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Tuvalu is sinking with 40 per cent of the atoll nation’s capital, Funafuti, already below sea level at high tide. This reality coupled with rapidly rising sea level has placed Tuvalu’s population under enormous threat, world leaders have been told.

Tuvalu’s plight was highlighted by the country’s Prime Minister, Hon. Kausea Natano, during the High-Level Segment of the Twenty-Sixth Conference of the Parties to the UN’s Framework Convention on Climate Change (COP26) in Glasgow, Scotland. He wore a scarf gifted to him by the Aboriginal women of Australia displaying the colours of global warming, sending a strong message to the world that the people of Tuvalu need help.

“For atoll nations (like Tuvalu), the gravities of sea level rise are now unalterable and emission restrictions will no longer help us. For Tuvalu we urgently require the means to build raised reclamation land to save ourselves,” the Prime Minister said. “We must take bold alternative actions today to secure tomorrow. Even if all greenhouse gas emissions cease tomorrow, Tuvalu and other low-lying atoll nations are sinking.”

Prime Minister Natano is among a few Pacific leaders who have travelled from their capital to attend the meeting in person. Restrictions caused by COVID19 have meant a number of other Pacific leaders are unable to attend. He acknowledged this reality but said this and the impact of climate change demonstrates the interconnected nature of the global community. That global community, the Prime Minister pointed out, has a shared responsibility to address climate change.

“Mr. President we must conclude negotiations on the Paris Rulebook and safeguard the integrity of the Paris Agreement. We must urgently call on major emitters to take stronger climate action.”

Although steadfast in calling for global urgent action to limit global warming at 1.5 degrees, there was a lot of sadness in his tone when he told world leaders about the reality in his island state. He highlighted the need for large-scale climate finance and new funding windows for loss and damage.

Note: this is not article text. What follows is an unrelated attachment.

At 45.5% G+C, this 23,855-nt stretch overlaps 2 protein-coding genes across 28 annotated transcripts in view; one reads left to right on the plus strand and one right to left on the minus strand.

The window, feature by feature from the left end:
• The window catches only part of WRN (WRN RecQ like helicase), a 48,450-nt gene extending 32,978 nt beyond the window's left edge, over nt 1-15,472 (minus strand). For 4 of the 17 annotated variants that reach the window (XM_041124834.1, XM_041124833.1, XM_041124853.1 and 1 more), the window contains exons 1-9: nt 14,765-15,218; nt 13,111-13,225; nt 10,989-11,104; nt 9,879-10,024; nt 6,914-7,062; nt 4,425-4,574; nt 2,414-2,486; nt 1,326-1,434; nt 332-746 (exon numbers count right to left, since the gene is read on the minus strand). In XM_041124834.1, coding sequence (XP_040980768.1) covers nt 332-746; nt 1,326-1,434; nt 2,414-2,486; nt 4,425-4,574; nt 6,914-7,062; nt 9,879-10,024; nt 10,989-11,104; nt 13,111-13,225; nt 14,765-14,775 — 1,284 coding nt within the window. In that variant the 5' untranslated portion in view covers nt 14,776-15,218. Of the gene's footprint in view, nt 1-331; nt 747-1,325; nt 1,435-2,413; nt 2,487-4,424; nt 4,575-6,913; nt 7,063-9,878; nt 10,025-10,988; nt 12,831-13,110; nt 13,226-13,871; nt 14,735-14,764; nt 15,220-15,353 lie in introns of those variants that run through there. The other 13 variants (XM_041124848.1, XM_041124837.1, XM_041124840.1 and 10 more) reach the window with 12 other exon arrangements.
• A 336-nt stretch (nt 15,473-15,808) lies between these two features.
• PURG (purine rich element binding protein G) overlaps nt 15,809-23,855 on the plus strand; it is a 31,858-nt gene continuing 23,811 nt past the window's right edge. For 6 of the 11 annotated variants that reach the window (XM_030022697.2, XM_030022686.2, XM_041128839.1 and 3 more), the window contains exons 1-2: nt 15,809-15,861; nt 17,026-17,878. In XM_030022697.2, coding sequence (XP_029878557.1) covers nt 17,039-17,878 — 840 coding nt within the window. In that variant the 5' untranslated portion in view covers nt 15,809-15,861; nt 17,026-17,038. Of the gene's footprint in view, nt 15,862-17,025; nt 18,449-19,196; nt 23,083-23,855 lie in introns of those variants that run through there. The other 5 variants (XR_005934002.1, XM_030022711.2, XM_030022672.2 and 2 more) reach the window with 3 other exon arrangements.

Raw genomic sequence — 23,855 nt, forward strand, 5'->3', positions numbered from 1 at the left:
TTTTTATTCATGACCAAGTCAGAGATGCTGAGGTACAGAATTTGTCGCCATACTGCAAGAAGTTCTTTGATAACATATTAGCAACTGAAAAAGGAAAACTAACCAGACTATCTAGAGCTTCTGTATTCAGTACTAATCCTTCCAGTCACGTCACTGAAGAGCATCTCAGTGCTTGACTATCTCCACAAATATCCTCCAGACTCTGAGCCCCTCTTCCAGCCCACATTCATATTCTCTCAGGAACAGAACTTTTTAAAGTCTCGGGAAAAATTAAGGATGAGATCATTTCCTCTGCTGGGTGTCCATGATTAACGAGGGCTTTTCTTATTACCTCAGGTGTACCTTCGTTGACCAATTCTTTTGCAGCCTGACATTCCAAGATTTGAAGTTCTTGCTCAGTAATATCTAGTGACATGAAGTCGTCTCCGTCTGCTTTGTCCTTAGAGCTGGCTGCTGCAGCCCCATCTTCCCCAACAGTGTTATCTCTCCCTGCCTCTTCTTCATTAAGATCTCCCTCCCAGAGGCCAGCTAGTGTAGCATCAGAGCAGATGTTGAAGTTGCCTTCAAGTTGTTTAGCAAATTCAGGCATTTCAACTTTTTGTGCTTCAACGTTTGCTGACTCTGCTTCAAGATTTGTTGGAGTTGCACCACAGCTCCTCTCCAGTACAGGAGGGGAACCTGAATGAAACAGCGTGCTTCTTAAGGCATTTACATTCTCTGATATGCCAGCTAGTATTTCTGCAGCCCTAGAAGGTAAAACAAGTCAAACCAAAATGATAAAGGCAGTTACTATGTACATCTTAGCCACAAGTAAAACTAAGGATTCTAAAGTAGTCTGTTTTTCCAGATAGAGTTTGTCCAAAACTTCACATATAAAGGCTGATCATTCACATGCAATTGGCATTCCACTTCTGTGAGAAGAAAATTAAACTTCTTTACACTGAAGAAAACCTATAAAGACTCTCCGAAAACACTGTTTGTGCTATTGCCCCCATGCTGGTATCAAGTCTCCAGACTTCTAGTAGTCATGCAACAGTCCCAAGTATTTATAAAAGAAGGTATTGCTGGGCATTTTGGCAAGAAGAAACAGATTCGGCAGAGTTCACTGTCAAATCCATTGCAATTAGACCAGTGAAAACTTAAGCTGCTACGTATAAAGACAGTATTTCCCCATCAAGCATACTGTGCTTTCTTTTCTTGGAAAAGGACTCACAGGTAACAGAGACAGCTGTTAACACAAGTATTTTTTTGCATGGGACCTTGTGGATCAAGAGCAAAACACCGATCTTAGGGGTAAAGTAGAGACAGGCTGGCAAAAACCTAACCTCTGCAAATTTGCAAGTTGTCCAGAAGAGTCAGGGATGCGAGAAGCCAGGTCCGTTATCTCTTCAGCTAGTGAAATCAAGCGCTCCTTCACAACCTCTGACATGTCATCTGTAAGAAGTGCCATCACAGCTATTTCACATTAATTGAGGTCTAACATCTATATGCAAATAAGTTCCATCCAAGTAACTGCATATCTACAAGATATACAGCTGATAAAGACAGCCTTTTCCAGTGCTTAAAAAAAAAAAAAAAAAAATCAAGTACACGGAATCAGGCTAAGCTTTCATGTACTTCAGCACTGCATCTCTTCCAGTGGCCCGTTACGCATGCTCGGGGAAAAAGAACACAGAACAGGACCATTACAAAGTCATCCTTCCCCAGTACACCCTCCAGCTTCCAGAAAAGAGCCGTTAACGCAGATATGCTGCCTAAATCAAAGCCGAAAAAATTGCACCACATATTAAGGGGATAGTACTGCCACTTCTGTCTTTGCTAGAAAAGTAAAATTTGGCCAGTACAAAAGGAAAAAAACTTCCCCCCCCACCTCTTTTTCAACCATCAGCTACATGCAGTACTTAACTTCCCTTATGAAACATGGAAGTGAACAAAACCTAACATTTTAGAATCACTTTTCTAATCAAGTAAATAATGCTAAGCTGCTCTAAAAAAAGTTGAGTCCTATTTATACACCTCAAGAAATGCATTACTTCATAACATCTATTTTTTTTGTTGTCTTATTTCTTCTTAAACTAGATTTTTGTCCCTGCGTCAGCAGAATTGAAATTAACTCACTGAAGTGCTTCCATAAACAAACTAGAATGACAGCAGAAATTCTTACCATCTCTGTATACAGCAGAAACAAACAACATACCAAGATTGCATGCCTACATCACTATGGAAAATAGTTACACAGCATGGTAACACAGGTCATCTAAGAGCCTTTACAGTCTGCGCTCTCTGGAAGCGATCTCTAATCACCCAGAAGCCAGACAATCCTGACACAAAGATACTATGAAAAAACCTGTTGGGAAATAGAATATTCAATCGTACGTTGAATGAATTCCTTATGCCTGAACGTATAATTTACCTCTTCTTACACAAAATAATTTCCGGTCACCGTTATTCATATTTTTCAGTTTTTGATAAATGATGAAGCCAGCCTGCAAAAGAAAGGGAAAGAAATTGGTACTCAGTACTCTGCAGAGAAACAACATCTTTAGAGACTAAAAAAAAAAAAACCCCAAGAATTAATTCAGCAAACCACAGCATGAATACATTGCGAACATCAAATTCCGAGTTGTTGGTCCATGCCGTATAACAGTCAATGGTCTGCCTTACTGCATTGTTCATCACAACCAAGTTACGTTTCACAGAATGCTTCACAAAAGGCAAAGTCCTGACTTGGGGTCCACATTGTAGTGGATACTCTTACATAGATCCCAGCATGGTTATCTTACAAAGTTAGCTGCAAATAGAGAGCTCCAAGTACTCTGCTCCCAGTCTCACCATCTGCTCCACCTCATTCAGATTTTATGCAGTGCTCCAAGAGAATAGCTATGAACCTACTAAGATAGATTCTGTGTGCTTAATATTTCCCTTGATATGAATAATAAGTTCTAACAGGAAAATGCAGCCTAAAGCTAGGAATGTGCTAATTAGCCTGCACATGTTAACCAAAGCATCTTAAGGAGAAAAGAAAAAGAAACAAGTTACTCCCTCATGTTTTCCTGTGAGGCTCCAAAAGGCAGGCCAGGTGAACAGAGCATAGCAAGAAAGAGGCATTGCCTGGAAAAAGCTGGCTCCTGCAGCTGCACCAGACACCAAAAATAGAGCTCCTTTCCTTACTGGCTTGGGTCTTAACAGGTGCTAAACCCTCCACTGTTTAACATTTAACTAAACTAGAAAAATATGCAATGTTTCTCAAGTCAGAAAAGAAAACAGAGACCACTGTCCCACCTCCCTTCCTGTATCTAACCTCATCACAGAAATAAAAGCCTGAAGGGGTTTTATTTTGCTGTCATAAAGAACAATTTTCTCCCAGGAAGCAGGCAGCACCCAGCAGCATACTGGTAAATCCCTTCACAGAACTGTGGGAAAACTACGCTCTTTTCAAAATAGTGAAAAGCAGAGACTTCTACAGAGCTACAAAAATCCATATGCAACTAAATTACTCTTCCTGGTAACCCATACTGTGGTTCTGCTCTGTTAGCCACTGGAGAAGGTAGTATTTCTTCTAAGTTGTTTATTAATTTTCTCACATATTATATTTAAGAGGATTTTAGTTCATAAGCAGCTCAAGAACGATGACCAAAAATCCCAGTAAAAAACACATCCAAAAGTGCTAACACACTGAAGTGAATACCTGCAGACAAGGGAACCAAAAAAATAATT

“We must also realise that these steps may not help countries like Tuvalu that are irreversibly affected by climate change. For Tuvalu, we must fast track large-scale climate finance that are easy to access for bold long-term and permanent adaptation solutions,” the Prime Minister said.

“Whatever our progress in combatting climate change there would likely be countries who cannot adapt and we would see significant loss and damage even at safer temperature levels. Given this, we must immediately develop new financing mechanisms and funding windows for loss and damage. We must preserve our statehood and sovereignty and develop legal mechanisms to recognise our maritime boundaries as permanent despite the impact of sea level rise.”

Prime Minister Natano also revealed that at COP26, Tuvalu has signed an agreement with the Prime Minister of Antigua and Barbuda to establish a Commission of Small Island States on Climate Change and International Law. 

“The Commission is authorized to request advisory opinions from the International Tribunal of the Law of the Sea on the legal responsibilities of States for carbon emissions, marine pollution and rising sea level. We must support initiatives of this nature to develop and implement fair and just global and environmental norms and practices.”

Looking at the wider Pacific region, Tuvalu reaffirmed the urgency of the climate change crisis facing Pacific SIDS, despite what he referred to as the region’s “negligible contribution to global emissions.”

“We urge world leaders to similarly affirm the critical urgency of the climate crisis; this is the single greatest threat to Pacific livelihoods. 

“We must urgently call on major emitters to take stronger climate action.  We must take bold alternative actions today to secure tomorrow,” the Prime Minister said. “We acknowledge plans by countries but for Tuvalu our existence is already being threatened and it is already too late for Tuvalu and SIDS. We cannot wait for ten years, or for another year, enough has been said. We must take action now to save and secure our future.”

Prime Minister of Tuvalu Hon Kausea Natano presented at the High-Level Segment of COP26 on 2 November 2021.  The Twenty-Sixth Conference of the Parties to the UN’s Framework Convention on Climate Change is held in Glasgow from 31 October – 12 November 2021.

You can view the webcast of the statement from Tuvalu at: https://unfccc-cop26.streamworld.de/webcast/first-part-of-the-high-level-segment-for-heads-o-3.

Tuvalu